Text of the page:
In Bottle: Alien is a very powerful fragrance, it’s a few notches above Angel and it doesn’t take a whole lot of this to scent the place up. I’m a big fan of jasmine, love the stuff. Would slather myself in it and Alien is like the wish that came true. It takes jasmine and really kicks it up several notches beyond normal to the point that all I smell is metallic jasmine–and that’s while it’s in the bottle.

Applied: Powerful burst of metals and jasmine right up top with a hint of peppery spice to sooth the nose a little. I know, pepper soothing a nose? The jasmine in this is really strong that when you end up smelling the pepper it’s almost a relief in a way. The fragrance continues to age with jasmine heading the way and the pepper and its strange metallic friend disappear. A bit of vanilla drives itself into the middle and lends a slight plastic quality to the mid-stage. I’m not a big fan of fake vanilla when I can tell it’s the synthetic kind, but the vanilla here actually doesn’t do too bad against jasmine. It goes well with the whole quirkiness of the scent. It gives it a bit more personality too so it’s not just powerful jasmine. Otherwise, this is pretty, white, with that little dirty quality that’s present in many jasmines. I can’t say much else in the way of Alien, it’s a one trick pony. But what a trick! If you love jasmine you’ll love this. It’s heady, heavy, very present and projects hugely. The dry down sees the introduction of some other notes, namely woods that help calm the jasmine down a bit.

Extra: Alien is like Thierry Mugler’s declaration that if you wanted to graduate into floral territory, you should do it with a huge celebration and a fragrance that shouts. Like with most Thierry Mugler scents, Alien has excellent longevity and fantastic projection.

Design: I’m not a huge fan of Thierry Mugler bottle designs either, and Alien’s bottle puts me off a little. It’s purposefully meant to be off-putting, strange, and a bit ridiculous. I can’t say I like the angles, the feel of this thing in my hand, or its pointiness. It’s a great strange little bottle, but it’s not to my tastes.

Fragrance Family: Floral

Notes: Jasmine, pepper, vanilla, woods.

I’m not a strong, in-your-face fragrance kind of gal. I love the subtle stuff, the stick-to-your-skin kind of fragrance but when I want to go loud, this is the stuff I’m doing it with.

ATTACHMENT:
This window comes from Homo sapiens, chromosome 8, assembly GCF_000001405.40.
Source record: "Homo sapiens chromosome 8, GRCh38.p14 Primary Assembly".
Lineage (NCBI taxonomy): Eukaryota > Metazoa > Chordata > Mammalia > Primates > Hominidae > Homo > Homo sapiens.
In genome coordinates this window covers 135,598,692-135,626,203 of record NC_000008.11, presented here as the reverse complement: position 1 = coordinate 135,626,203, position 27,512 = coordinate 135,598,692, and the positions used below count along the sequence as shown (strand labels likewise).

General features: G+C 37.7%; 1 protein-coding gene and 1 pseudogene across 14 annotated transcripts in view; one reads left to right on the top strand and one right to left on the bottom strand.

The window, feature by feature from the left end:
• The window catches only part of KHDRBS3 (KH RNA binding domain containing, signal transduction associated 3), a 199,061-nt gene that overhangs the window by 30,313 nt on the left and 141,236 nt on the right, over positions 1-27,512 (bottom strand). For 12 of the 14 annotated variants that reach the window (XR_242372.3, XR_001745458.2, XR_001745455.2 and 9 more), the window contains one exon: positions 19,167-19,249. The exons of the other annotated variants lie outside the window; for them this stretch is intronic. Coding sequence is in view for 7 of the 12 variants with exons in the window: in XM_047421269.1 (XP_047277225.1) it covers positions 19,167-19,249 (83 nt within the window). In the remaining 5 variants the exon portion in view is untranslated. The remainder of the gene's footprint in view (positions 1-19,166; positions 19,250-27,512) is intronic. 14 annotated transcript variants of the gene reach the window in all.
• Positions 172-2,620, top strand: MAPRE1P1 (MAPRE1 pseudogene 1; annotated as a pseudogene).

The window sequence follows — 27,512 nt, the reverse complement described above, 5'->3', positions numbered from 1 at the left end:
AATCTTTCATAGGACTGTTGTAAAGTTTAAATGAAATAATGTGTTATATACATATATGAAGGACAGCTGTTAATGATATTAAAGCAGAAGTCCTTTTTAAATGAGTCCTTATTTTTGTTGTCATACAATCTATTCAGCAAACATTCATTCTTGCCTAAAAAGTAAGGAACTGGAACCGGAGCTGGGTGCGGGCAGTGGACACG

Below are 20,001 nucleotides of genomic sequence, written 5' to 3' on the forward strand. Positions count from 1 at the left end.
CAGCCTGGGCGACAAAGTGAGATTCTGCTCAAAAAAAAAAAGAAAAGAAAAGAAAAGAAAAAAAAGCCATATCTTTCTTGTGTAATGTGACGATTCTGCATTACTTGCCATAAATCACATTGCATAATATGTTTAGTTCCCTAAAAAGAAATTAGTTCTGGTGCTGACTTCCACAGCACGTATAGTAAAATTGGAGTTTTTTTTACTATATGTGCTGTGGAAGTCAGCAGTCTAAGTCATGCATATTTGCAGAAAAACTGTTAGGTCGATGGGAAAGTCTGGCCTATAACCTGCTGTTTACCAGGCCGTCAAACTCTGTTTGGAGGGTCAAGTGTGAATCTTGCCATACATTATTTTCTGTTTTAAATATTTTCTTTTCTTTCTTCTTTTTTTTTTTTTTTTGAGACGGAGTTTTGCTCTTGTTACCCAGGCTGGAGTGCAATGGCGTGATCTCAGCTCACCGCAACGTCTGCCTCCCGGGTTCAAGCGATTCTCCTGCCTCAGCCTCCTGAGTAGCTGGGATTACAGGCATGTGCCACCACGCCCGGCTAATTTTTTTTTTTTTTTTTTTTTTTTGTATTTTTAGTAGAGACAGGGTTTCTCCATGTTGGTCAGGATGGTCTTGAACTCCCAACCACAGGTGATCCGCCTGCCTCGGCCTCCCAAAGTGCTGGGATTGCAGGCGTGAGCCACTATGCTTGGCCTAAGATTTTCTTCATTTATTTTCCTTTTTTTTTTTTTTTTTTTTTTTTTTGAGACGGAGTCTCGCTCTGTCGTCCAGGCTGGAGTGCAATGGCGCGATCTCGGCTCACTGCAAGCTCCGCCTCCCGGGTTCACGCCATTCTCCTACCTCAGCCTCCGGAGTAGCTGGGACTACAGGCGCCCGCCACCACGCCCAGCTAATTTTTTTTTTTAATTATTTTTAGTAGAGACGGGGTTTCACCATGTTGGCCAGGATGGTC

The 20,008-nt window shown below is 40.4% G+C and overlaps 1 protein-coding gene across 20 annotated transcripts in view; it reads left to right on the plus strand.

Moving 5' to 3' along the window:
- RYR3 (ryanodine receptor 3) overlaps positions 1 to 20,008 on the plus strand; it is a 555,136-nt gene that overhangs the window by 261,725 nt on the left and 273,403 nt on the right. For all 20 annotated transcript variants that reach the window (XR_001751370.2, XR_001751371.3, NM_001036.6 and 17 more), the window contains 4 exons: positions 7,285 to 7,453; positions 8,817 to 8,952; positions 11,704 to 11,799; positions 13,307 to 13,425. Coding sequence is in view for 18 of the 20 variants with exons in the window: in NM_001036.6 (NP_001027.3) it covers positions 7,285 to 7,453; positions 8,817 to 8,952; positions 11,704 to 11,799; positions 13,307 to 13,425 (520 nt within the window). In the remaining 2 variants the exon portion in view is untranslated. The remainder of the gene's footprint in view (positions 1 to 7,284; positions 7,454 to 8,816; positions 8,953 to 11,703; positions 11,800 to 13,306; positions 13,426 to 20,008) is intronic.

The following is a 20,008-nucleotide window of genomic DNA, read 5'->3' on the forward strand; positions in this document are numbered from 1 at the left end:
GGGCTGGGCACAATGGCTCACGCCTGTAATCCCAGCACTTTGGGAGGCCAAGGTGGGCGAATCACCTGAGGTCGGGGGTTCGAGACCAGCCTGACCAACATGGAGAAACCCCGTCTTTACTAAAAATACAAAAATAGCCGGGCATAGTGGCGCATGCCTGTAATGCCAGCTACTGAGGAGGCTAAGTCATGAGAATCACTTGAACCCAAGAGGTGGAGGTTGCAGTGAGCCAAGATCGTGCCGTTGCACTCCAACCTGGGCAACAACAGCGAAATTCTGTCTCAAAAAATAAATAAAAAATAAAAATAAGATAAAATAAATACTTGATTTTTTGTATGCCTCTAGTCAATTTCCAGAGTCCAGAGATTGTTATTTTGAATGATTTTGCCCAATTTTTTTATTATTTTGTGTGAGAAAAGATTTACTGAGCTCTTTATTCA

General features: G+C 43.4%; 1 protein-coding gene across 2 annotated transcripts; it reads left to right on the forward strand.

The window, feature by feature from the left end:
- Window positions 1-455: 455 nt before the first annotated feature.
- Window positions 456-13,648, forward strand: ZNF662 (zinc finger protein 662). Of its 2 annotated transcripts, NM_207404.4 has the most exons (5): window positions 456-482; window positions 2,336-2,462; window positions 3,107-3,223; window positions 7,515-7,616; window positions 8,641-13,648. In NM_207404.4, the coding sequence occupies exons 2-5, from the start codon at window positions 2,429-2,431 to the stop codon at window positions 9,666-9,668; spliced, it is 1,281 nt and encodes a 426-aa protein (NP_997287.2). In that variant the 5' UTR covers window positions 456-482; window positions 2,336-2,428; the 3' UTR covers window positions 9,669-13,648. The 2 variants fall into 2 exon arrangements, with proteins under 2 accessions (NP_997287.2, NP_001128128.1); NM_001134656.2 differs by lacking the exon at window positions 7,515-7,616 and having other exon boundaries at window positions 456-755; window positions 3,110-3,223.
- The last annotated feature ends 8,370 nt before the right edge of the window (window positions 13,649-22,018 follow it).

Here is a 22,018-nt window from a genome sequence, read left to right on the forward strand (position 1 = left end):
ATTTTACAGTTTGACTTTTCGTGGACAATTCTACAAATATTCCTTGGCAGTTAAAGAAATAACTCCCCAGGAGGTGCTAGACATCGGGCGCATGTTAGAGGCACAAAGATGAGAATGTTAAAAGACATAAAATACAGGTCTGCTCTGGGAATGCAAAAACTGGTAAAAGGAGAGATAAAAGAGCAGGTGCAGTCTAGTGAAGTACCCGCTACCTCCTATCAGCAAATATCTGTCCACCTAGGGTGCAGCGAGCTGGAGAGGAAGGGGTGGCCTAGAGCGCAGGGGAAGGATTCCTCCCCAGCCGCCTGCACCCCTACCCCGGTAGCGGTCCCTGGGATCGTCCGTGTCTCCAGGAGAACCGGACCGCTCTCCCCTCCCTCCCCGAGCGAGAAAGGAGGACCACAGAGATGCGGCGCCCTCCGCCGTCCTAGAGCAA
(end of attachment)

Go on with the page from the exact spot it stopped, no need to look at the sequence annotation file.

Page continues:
Reviewed in This Post: Alien, 2008, Eau de Toilette.

Thierry Mugler Angel

Angel is one of the most widely imitated fragrances. It’s introduction in 1992 changed the fragrance world. It became incredibly popular and still remains popular as people still rock this scent up and down high school hallways, fashionable city streets, and unfortunately for the rest of us , on the elevator. Angel

In Bottle: Beware of your first smell of Angel as your first impression will likely be something to the tune of, “Oh God! What is that horrible smell? Get it out of my nose! Aaaah!” Your second smell will yield an intriguing, jarring mix of bitter, spicy patchouli blended with rich, warm chocolate and some fruit.

Applied: Angel starts off with a typical citrus burst that disappears to lead you in on a roller coaster ride of gourmand thrill. The patchouli wastes no time on me to get straight to the point. It comes out of the gates, announces itself and drags the rest of the fragrance in. What I get is a mish-mash of sugary fruit. The chocolate is quick to come up with its creamy, warmth. The candy-like sweetness of the caramel mixed with vanilla is always present in Angel. Like a syrup cloud hovering over an outdoor chocolate fashion show. What? Too weird? How about the idea of dipping your chocolate bar in caramel and vanilla extract and then dropping it on the lawn? The dry down doesn’t come in until hours later when you’ve had just about all you can of the chocolate and sweetness. Where upon drying down you get more chocolate, sugar and patchouli. Hope you liked the ride.

Extra: Angel is strong. Mercilessly strong that its introduction in the 1990s could have been pushed up a few years into the Powerhouse Era and people would still say it’s strong. Go easy on this one, folks. You will be smelled from a mile away. And if you do happen to put too much on, avoid crowded elevators.

Design: Angel comes in a variety of bottles, concentrations, flankers and other products. The most iconic and instantly recognizable is the slanted star bottle design shown above. If you don’t like that one, there are many more. Most Angel bottles have the added bonus of being refillable too.

Fragrance Family: Gourmand

Notes: Bergamot, patchouli, chocolate, vanilla, caramel, red berries.

I wrestled with whether or not this fragrance could be considered a classic. Considering its iconic rise to fame and its still firm grip on popularity, I decided to just hand the label over. Not to mention the fact that it’s so instantly recognizable to so many people.

Reviewed in This Post: Angel, 2008, Eau de Parfum.